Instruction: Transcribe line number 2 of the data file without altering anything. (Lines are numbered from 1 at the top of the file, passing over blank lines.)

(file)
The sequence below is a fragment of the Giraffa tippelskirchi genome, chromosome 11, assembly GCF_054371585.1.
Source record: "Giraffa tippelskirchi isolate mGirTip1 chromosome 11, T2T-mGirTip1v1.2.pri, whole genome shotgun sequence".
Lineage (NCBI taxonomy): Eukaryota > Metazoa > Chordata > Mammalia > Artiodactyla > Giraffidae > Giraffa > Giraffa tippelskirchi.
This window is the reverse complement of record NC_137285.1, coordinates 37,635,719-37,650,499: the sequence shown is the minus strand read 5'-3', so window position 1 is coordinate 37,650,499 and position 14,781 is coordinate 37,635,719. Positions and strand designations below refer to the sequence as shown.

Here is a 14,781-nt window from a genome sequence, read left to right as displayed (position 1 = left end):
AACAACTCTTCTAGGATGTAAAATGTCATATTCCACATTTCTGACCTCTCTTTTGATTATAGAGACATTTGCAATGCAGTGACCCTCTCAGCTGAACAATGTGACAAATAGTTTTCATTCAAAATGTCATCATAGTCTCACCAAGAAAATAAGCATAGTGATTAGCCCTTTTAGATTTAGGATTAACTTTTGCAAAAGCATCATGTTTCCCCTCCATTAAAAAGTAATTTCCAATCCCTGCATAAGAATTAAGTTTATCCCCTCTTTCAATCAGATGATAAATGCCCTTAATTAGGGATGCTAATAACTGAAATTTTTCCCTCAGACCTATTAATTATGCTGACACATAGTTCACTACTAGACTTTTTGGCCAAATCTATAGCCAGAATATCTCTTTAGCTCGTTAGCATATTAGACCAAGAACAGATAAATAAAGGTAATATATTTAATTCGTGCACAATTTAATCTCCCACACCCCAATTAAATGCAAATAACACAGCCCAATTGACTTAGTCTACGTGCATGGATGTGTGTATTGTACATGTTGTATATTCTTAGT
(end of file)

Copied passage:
Source record: "Giraffa tippelskirchi isolate mGirTip1 chromosome 11, T2T-mGirTip1v1.2.pri, whole genome shotgun sequence".